New fossil discovery contradicts long-believed evolutionary timeline


Multicellular life evolved 60 million years earlier than previously believed, according to analysis of a new fossil.

The Cambrian Explosion began 542 million years ago, and was marked by the development of many of the major large groups of life present in the world today. The first skeletal animals developed during this time, and was believed to mark the rise of multicellular organisms.

The newly discovered fossil is roughly 600 million years old, which would signify the creatures that left behind the artifact lived 60 million years before paleobiologists believed they evolved.

"This opens up a new door for us to shine some light on the timing and evolutionary steps that were taken by multicellular organisms that would eventually go on to dominate the Earth in a very visible way. Fossils similar to these have been interpreted as bacteria, single-cell eukaryotes, algae, and transitional forms related to modern animals such as sponges, sea anemones, or bilaterally symmetrical animals," Shuhai Xiao, professor of geobiology in the Virginia Tech College of Science, said.

Phosphorite rocks collected from the Doushantuo Formation, located in the southern Chinese province of Guizhou, were examined by Xiao and his team. The researchers carried out the study in an effort to learn how multicellular lifeforms established dominance over the planet.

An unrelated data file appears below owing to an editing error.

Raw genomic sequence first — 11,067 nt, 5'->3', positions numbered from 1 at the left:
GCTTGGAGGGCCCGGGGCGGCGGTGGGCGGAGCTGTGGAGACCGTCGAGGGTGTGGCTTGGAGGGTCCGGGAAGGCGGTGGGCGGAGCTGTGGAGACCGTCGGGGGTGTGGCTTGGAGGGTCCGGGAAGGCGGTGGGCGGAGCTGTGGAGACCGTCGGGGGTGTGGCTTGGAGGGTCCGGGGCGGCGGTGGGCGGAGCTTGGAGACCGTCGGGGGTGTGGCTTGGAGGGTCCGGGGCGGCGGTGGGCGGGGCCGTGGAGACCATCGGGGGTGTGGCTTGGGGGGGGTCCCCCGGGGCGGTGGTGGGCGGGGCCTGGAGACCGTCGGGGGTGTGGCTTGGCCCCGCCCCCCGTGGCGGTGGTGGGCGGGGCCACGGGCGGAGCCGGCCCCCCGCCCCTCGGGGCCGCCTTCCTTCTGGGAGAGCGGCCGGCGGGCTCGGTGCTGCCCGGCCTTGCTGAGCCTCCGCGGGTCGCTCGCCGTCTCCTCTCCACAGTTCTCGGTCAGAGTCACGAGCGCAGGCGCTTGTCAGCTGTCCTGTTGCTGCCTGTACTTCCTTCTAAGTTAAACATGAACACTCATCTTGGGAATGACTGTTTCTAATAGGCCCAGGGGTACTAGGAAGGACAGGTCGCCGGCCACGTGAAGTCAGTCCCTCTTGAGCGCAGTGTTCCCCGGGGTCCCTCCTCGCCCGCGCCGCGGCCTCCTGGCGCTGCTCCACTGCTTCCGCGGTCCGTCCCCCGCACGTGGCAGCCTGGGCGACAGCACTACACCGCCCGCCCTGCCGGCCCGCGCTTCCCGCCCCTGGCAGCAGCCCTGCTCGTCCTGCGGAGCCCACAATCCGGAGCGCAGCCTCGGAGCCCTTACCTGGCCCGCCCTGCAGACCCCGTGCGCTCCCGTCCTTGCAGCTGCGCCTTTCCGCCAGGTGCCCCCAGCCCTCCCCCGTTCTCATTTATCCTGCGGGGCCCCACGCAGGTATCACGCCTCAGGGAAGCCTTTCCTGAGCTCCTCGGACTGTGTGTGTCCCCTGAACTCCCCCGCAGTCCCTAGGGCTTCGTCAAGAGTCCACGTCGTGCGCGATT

Fossils of eukaryotic cells (those that utilize oxygen) exhibit certain qualities, such as differentiation (cells serve specific purposes); adhesion is formed between the bodies, and cell death is pre-programmed. Plants, animals and other multicellular organisms are each composed of cells with these properties. Xiao examined the fossils for cell structures that exhibited similar qualities.

Chinese Academy of Sciences researchers also participated in the study of the newly discovered fossils.

Bacteria and other simple single-celled organisms known to be present on the Earth at that time would have been unable to create the intricate structures seen in the ancient artifacts. This discovery pushes back the evolutionary history of the planet, and ends several hypothesis regarding the evolution of multicellular creatures.

"This paper lets us put aside some of those interpretations," Xiao said.

However, it may still be possible that the fossils represent transitional forms of life, which could have been predecessors of multicellular algae and modern animals.

Findings of the investigators revealed information about how single-celled beings first began to coalesce, forming the world's first complex lifeforms.

Further research will focus on reconstructing the entire life cycle of the ancient beings, in order to learn how they lived.

Discovery of the ancient fossil and analysis of how the artifact pushed back the evolutionary history of the Earth was profiled in the journal Nature.

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